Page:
Free press

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When I read that the board of West Highland Free Press (WHFP) had dispensed with the services of both Brian Wilson and Professor Donald McLeod (your report, 11 July) I was intrigued as to what the fuss was about.

I looked at the full text of the professor’s article that seems to have sparked the controversy. In a reflective piece on whether the growth of Islam is consistent with Western ideals of liberty, he writes: “Once the Nazis achieved ascendancy, friendly German neighbours suddenly became informants for the Gestapo; and in the event of Islamic dominance in Britain our friendly Muslim shopkeepers will have little option but to march behind the radicals.”

I think this view is mistaken but it is one that had to be defended in terms of freedom of speech.

It is still understandable that the WHFP board felt that it would cause offence to a large number of its readers even outwith the Muslim community.

Newspaper editorial teams have to be sensitive to what they perceive as readers’ attitudes. Most of us can see that a direct comparison between Nazi surveillance techniques and attitudes of many of our local shopkeepers can be seen as offensive.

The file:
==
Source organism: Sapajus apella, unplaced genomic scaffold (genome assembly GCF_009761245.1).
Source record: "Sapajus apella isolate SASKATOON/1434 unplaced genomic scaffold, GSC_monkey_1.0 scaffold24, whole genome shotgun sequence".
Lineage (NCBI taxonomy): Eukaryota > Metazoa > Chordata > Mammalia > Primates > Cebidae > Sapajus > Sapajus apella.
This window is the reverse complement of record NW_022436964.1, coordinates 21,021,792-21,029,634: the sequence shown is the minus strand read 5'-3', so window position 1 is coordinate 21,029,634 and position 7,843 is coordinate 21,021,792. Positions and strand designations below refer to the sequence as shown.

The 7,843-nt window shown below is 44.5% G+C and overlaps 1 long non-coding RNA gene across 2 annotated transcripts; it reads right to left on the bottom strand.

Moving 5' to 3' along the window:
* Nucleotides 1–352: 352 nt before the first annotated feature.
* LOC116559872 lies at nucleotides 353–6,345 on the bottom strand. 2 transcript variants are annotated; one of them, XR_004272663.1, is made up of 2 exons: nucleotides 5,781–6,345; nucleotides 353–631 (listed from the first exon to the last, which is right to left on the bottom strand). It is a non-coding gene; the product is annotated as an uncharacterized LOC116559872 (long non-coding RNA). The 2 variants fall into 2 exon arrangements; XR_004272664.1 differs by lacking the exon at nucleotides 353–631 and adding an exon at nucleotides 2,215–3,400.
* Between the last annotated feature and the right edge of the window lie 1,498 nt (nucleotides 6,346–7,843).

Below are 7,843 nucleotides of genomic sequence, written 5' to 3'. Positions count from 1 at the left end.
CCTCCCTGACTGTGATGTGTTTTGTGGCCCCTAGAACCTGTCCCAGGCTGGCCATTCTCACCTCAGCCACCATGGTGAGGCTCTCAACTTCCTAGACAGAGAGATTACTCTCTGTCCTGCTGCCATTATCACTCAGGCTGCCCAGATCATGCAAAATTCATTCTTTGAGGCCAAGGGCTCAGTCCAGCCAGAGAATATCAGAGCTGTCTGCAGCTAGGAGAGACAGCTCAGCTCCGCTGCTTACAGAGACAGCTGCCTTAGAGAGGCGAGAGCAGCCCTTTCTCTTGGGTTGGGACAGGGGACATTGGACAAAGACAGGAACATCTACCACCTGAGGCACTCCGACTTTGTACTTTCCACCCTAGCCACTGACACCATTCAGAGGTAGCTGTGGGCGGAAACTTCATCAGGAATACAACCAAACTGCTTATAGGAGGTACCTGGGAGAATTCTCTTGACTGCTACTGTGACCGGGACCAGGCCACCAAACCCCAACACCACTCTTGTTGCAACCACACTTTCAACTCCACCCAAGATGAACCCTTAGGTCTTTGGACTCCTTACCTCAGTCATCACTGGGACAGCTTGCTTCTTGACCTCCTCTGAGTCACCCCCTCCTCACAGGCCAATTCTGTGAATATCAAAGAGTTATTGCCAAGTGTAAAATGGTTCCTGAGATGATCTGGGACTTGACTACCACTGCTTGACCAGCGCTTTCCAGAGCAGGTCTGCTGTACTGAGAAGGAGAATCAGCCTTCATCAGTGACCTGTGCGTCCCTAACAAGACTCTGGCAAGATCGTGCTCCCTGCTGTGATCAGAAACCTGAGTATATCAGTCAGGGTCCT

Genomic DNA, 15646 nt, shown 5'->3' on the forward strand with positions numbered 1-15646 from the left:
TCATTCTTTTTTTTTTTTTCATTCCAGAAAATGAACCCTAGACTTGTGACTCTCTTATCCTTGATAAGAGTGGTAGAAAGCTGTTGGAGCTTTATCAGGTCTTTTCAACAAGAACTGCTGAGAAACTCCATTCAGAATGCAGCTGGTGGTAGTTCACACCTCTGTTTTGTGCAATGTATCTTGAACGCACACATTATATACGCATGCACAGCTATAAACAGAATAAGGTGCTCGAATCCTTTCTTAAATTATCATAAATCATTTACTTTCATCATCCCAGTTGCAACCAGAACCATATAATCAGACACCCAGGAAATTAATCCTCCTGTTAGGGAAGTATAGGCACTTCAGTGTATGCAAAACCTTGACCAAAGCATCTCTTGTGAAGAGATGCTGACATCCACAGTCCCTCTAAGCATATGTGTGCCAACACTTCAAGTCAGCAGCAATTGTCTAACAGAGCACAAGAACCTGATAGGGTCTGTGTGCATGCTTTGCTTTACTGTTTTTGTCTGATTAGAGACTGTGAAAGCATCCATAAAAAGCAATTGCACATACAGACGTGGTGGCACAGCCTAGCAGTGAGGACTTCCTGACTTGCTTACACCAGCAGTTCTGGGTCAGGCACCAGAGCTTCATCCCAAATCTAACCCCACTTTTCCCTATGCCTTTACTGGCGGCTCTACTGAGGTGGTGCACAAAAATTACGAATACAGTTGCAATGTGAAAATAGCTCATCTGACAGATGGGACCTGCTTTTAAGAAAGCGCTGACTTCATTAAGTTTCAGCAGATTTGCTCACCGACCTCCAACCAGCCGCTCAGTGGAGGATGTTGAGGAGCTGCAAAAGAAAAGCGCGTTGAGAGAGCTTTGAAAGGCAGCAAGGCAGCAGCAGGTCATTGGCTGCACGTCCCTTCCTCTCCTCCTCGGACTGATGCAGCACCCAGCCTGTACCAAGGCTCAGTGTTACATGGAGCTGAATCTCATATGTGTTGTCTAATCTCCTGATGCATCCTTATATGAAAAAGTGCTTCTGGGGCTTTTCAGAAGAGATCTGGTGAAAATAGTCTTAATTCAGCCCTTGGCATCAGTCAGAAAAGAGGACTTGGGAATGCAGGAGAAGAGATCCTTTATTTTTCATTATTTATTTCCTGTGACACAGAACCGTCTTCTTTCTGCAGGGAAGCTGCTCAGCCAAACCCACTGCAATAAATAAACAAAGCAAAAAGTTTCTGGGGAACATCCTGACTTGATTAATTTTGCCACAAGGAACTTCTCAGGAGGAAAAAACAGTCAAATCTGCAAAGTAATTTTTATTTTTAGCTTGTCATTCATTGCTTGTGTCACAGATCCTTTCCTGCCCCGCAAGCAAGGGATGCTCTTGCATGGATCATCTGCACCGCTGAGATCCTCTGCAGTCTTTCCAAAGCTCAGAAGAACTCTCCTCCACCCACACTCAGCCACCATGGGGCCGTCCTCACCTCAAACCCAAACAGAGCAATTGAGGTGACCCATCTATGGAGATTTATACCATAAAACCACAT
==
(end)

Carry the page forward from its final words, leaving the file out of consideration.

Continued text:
The board may have felt that it had no option but to cease publication of columns by Professor McLeod.

Former MP Brian Wilson has always been a journalist at heart and deserves credit for developing the newspaper as a bastion of free thought and investigation long before he was elected to parliament.

All the more sad that his association with it should end because he felt he had to defend that freedom.

It still leaves us all pondering about where the limits to press freedom should lie, where the boundaries of the right to cause offence should rest, and whether an outstanding regional newspaper has lost some of its reputation for independence.

Bob Taylor

Shiel Court

Glenrothes

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